The last time we saw Fox McCloud and the Starfox team on the GameCube, they had ditched the space combat formula that had made them famous on previous incarnations on the Super Nintendo and Nintendo 64. Starfox Adventures was more Legend of Zelda-like, putting Fox in an adventure title and ditching the aerial acrobatics.
Starfox Assault, however, takes the series back to its roots by putting the Starfox team back into space and the skies. And while many will welcome the return, the game feels strangely old-fashioned and dated as a result.
Not that Starfox Assault dishes up a disappointing gameplay experience. Assault's chaotic space battles are a blast to play, and will impress you with the sheer number of ships and graphical effects on screen at the same time. It's just that the rails-based combat doesn't feel too different from Starfox 64, while the on foot and land vehicle sections don't feel sufficiently smooth in control terms to be a standout. As a result, Starfox Assault isn't a great step forward for the series, despite being a generally fun game to play.
Fans of the series will be pleased to hear instead of the armies of Andross, the Starfox team square up to a completely new villain in Assault -- the Borg-like Aparoids. The Aparoids are a hive-like alien race that can take over the bodies (and minds) of machines and other creatures, and its up to McCloud and his team to beat back the invaders. As well as using Fox's trusty Arwing ship, he'll also use the tank-like Landmaster for ground missions, as well as going on foot.
Most of the aerial battles (both in space and in a planet's atmosphere) are typical Starfox rails-based levels -- that is, your Arwing's path is preset, with an invisible wall pushing your craft forward through the level. Controls are fairly straightforward and shouldn't be a concern for Starfox fans -- you can move your ship using the left joystick to avoid fire and target enemies, while pressing the left shoulder button will execute a fast roll manoeuvre that can dodge most incoming assaults. Your Arwing's weaponry consists of a laser turret and bombs, but you'll mainly be using those lasers to take down foes.
The whole rails system feels rather dated nowadays, but thankfully the game does throw up a few open levels where you can pilot your ship anywhere in wide ranging dogfights. In our view these levels -- such as one which sees you taking on the rival Starwolf crew -- were probably the highlight of Assault, and left us wanting more.
But to be fair, even the normal rail-based levels are quite fun. There are always plenty of things happening on screen, and the game does an excellent job of convincing you that you're in the middle of a massive space dogfight.
Things aren't so bright when Fox hits the ground, which he does so for a fair amount of time in Assault. Fox on foot plays like a 3D platformer/shooter (think Ratchet and Clank on the PS2), but the controls aren't bulletproof tight, resulting in some aiming difficulties. The weapons you'll find are also generally unimpressive -- you'll come across pistols, machine guns, rocket launchers and more, but most enemies can be finished off using the stock standard pistol, meaning you can just rely on button mashing and strafing to get through. Controlling the Landmaster tank is somewhat better, although it does tend to fall off ledges if it's even remotely not balanced.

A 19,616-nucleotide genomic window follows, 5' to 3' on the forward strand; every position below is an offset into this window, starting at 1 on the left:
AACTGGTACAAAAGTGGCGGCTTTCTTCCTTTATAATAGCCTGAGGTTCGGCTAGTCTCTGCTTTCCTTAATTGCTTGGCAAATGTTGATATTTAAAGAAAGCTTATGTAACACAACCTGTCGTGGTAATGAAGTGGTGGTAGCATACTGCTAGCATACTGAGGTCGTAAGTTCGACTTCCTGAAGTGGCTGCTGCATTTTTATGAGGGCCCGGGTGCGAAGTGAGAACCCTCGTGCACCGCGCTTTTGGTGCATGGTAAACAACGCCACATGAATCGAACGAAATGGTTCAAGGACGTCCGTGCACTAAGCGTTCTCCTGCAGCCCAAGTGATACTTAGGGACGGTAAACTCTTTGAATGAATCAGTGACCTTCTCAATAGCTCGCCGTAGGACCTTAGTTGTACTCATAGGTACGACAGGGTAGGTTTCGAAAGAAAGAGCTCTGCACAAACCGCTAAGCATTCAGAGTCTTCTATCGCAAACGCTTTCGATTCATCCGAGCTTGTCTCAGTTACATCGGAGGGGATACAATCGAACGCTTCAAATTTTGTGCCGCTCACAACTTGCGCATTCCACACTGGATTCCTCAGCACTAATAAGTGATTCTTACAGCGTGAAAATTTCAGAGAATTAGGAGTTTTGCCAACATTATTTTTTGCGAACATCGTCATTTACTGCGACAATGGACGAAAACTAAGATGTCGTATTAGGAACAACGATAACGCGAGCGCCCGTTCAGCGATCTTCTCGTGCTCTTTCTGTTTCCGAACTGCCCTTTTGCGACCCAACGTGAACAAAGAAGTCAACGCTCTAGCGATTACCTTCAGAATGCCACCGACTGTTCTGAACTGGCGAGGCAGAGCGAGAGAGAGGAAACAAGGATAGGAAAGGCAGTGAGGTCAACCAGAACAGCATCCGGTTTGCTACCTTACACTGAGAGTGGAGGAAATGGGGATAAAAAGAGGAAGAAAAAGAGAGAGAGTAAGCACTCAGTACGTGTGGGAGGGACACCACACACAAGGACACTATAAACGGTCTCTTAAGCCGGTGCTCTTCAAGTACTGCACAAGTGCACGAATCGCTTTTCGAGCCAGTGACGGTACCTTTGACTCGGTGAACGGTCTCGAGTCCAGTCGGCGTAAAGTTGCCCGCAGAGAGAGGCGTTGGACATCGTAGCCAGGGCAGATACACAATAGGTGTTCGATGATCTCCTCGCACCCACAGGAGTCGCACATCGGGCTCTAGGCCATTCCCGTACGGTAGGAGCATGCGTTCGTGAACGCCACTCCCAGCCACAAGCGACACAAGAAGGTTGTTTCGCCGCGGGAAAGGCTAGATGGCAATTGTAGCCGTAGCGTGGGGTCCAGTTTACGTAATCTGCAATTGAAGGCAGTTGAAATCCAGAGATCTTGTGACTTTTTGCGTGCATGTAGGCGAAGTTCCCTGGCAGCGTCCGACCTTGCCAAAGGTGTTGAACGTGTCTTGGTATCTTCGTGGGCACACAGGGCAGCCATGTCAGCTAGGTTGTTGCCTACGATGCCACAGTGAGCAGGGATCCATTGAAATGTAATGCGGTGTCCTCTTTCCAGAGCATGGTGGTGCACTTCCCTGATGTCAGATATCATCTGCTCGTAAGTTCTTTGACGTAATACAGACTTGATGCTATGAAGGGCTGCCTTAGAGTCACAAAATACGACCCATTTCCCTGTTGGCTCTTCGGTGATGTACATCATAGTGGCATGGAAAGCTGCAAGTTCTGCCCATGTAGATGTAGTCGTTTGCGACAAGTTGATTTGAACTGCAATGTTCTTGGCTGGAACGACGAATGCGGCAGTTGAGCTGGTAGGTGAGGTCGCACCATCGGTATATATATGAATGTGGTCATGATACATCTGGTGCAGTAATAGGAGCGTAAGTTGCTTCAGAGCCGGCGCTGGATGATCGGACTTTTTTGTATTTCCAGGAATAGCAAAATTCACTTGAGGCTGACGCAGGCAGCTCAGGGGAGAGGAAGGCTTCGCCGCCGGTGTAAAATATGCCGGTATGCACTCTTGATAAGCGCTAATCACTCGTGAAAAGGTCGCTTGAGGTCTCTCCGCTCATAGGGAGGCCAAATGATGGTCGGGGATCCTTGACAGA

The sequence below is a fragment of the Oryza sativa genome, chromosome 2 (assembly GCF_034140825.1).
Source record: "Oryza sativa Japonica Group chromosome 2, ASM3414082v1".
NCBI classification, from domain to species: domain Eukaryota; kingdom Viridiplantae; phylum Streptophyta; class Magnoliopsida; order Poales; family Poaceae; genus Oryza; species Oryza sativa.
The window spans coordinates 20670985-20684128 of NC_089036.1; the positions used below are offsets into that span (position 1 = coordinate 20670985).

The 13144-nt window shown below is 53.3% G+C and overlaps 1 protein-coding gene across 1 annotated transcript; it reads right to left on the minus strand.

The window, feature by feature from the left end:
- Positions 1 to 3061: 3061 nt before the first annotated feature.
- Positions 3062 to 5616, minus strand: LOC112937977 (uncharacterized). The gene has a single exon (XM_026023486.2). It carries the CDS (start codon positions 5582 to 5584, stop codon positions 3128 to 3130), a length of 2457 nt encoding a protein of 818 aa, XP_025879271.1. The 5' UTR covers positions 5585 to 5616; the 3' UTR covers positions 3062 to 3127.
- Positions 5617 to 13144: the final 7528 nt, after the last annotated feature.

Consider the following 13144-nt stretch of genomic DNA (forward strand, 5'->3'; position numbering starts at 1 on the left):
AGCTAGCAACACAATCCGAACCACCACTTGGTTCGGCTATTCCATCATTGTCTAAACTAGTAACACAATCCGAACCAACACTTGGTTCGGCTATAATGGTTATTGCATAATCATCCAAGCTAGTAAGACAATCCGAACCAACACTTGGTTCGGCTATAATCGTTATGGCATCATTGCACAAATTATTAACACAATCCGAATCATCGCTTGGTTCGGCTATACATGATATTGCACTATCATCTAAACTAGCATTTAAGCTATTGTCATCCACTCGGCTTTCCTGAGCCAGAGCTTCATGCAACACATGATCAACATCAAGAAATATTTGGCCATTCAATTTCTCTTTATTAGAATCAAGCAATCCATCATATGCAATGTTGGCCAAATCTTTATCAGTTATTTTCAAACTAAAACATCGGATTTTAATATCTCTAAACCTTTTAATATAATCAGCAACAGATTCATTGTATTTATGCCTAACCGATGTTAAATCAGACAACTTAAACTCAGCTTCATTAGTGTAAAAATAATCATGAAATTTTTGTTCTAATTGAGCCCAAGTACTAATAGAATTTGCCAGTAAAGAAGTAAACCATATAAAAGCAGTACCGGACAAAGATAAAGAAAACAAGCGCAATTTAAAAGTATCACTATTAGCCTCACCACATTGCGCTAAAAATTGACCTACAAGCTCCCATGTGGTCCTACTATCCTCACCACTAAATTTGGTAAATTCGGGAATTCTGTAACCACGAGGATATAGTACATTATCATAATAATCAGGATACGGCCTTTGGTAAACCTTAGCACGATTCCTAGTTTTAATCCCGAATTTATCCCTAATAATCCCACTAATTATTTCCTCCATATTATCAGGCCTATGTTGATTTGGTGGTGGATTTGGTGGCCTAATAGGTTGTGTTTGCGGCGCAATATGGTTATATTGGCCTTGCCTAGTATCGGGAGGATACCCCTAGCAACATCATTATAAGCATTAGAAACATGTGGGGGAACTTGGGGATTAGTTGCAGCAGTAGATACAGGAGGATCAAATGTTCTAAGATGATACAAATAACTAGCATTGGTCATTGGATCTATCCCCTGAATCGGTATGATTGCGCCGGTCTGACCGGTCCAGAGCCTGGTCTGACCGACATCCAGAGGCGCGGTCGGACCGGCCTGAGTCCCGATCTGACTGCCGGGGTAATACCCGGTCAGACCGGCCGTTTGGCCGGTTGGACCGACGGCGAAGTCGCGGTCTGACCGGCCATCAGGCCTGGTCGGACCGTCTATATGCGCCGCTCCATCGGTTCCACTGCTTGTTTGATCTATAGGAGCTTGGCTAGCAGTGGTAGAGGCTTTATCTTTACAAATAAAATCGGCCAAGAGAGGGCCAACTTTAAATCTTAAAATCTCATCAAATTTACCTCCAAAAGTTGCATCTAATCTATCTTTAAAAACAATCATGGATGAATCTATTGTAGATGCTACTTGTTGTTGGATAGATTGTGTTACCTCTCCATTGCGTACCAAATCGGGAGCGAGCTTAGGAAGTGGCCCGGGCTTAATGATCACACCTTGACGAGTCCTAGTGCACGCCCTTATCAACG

The on-foot missions on their own can be a grind, but luckily Assault mixes up these levels with the opportunity to have at least one if not both the Landmaster and the Arwing standing by for you to jump in. These missions are another highlight of the game -- after making sure the skies are clear with your Arwing, you can land and jump into the Landmaster to destroy large enemies, before heading into buildings on foot to finish the job.
Starfox Assault is a very short game -- most gamers should be able to finish the story mode within five or six hours at the normal difficulty. The developers have attempted to increase the replay value by hiding collectable items within each level, but most players will probably put the controls down after the first go through. There's also a multiplayer mode for up to four gamers, but it's fairly stock standard.
You'll be treated to some fine eye candy for the short duration of Assault, particularly in the impressive space battles where dozens of ships are flying about in all directions. The actual character model of Fox McCloud seems to be slightly less detailed than in Starfox Adventures, but otherwise the game maintains a bright, clean look and a rock-steady framerate throughout. Sound is also handled well -- make sure to listen to your wingmen's conversations as they often give you hints and tips about the mission at hand.
Starfox Assault' s a fun to play game that should please those nostalgic about the old Starfox days. It's quite short, however, and some control issues stop it from being outstanding.
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